One of the (real) legendary airlines from the early times of aviation was the French Aéropostale, that even had among its pilots Antoine de Saint-Éxupery, of "Little Prince" fame. Aéropostale is no more, but its legacy somehow still lives on with Europe Airpost.
Now in Irish hands, although still based in France, Europe Airpost is one of those airlines that might not ring a bell with the general public, yet, it has quite a significant player in its market segment. In Europe Airpost's case, the core business, as the name implies has traditionally been cargo and mail services, however, and this is the reason we are featuring it here today, it is expanding into the scheduled passenger services market.
Europe Airpost is not exactly a newcomer to the business of transporting passengers: it already flies 660,000 passengers per year and out of its fleet of 17 Boeing 737s only 5 are uniquely dedicated to cargo, while 9 are Boeing 737 QC aircraft that can be converted from cargo to passenger transport and another 3 are for passenger services exclusively. Most of Europe Airpost's passenger transport activity, however, is in the charter and VIP transport market. This business mix might change a bit if the company consolidates itself in the scheduled market.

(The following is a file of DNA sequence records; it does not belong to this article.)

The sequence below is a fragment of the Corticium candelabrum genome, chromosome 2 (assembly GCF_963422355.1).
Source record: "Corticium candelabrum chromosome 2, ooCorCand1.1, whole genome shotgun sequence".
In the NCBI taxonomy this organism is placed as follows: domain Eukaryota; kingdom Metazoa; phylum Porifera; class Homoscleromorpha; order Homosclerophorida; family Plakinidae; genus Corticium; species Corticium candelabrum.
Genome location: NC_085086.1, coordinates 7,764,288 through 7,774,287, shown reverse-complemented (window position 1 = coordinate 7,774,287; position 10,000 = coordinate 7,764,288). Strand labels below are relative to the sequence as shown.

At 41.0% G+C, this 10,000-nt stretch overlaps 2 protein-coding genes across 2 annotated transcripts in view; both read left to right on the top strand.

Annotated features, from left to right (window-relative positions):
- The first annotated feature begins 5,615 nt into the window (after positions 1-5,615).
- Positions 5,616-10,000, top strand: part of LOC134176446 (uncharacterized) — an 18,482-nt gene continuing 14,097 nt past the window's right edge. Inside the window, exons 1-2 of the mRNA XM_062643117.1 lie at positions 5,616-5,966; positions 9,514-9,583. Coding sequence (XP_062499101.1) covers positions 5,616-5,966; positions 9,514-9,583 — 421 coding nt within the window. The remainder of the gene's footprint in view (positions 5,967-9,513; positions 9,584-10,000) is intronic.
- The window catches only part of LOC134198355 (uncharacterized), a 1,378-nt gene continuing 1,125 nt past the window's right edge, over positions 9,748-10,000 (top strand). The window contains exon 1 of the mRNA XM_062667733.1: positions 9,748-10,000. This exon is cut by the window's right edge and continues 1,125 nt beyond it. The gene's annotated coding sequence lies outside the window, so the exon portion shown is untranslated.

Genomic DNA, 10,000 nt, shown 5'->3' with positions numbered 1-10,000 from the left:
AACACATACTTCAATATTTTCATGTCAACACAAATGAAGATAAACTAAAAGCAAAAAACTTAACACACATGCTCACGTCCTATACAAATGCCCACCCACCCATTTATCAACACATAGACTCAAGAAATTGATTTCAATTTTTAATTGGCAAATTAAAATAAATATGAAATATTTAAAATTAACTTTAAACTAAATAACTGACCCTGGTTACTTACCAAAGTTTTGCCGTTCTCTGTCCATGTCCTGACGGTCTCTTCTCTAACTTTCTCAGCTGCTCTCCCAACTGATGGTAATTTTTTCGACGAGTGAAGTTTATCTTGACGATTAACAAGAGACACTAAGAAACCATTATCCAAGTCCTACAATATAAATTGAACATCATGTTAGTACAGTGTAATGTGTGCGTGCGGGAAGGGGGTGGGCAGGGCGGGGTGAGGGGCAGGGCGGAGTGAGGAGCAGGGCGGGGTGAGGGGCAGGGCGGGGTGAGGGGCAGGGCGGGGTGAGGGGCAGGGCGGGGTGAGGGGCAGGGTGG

The airline is starting the year by launching scheduled passenger flights between regional French airports, such as Brest, Brive and Rennes and seasonal destinations such as Grenoble and Porto. But what I find most interesting in Europe Airpost's plans is its move into the scheduled Transatlantic market with its Boeing 737-700s with a new regular route between Paris, Glasgow and Halifax, Nova Scotia, in the East Coast of Canada.
This new route is much in line with a trend we reported on a few days ago with new airlines venturing in the Transatlantic market with single-aisle aircraft and helping Halifax reclaim its historical role as the first port of call in the North American continent.